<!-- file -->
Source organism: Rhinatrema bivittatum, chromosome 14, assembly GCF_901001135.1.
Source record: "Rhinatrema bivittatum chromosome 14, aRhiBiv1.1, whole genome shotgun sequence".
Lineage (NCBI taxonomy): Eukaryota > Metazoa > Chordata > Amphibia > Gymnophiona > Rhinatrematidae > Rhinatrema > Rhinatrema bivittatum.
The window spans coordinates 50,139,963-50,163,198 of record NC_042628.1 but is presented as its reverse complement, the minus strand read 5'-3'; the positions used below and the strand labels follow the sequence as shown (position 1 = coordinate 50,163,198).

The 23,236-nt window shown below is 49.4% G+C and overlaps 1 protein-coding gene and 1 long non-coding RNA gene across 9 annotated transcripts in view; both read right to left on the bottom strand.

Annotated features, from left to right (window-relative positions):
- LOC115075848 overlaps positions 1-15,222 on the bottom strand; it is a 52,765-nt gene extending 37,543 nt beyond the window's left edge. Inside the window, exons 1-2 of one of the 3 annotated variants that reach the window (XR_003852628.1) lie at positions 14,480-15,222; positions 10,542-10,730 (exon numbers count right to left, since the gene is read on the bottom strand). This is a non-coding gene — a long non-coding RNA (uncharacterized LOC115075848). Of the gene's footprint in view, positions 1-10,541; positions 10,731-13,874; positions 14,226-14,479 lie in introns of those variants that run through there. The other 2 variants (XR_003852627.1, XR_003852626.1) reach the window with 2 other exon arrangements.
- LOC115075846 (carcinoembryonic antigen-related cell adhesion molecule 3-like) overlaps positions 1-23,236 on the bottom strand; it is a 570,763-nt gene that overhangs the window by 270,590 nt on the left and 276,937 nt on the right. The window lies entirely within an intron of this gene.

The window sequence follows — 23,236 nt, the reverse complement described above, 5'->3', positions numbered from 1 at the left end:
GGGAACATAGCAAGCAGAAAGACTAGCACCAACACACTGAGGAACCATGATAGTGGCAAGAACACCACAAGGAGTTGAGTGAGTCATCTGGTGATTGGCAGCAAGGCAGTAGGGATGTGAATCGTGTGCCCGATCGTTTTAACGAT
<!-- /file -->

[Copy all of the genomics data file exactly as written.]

Source organism: Rhinatrema bivittatum, chromosome 14, assembly GCF_901001135.1.
Source record: "Rhinatrema bivittatum chromosome 14, aRhiBiv1.1, whole genome shotgun sequence".
Lineage (NCBI taxonomy): Eukaryota > Metazoa > Chordata > Amphibia > Gymnophiona > Rhinatrematidae > Rhinatrema > Rhinatrema bivittatum.
The window spans coordinates 50,139,963-50,163,198 of record NC_042628.1 but is presented as its reverse complement, the minus strand read 5'-3'; the positions used below and the strand labels follow the sequence as shown (position 1 = coordinate 50,163,198).

The 23,236-nt window shown below is 49.4% G+C and overlaps 1 protein-coding gene and 1 long non-coding RNA gene across 9 annotated transcripts in view; both read right to left on the bottom strand.

Annotated features, from left to right (window-relative positions):
- LOC115075848 overlaps positions 1-15,222 on the bottom strand; it is a 52,765-nt gene extending 37,543 nt beyond the window's left edge. Inside the window, exons 1-2 of one of the 3 annotated variants that reach the window (XR_003852628.1) lie at positions 14,480-15,222; positions 10,542-10,730 (exon numbers count right to left, since the gene is read on the bottom strand). This is a non-coding gene — a long non-coding RNA (uncharacterized LOC115075848). Of the gene's footprint in view, positions 1-10,541; positions 10,731-13,874; positions 14,226-14,479 lie in introns of those variants that run through there. The other 2 variants (XR_003852627.1, XR_003852626.1) reach the window with 2 other exon arrangements.
- LOC115075846 (carcinoembryonic antigen-related cell adhesion molecule 3-like) overlaps positions 1-23,236 on the bottom strand; it is a 570,763-nt gene that overhangs the window by 270,590 nt on the left and 276,937 nt on the right. The window lies entirely within an intron of this gene.

The window sequence follows — 23,236 nt, the reverse complement described above, 5'->3', positions numbered from 1 at the left end:
GGGAACATAGCAAGCAGAAAGACTAGCACCAACACACTGAGGAACCATGATAGTGGCAAGAACACCACAAGGAGTTGAGTGAGTCATCTGGTGATTGGCAGCAAGGCAGTAGGGATGTGAATCGTGTGCCCGATCGTTTTAACGAT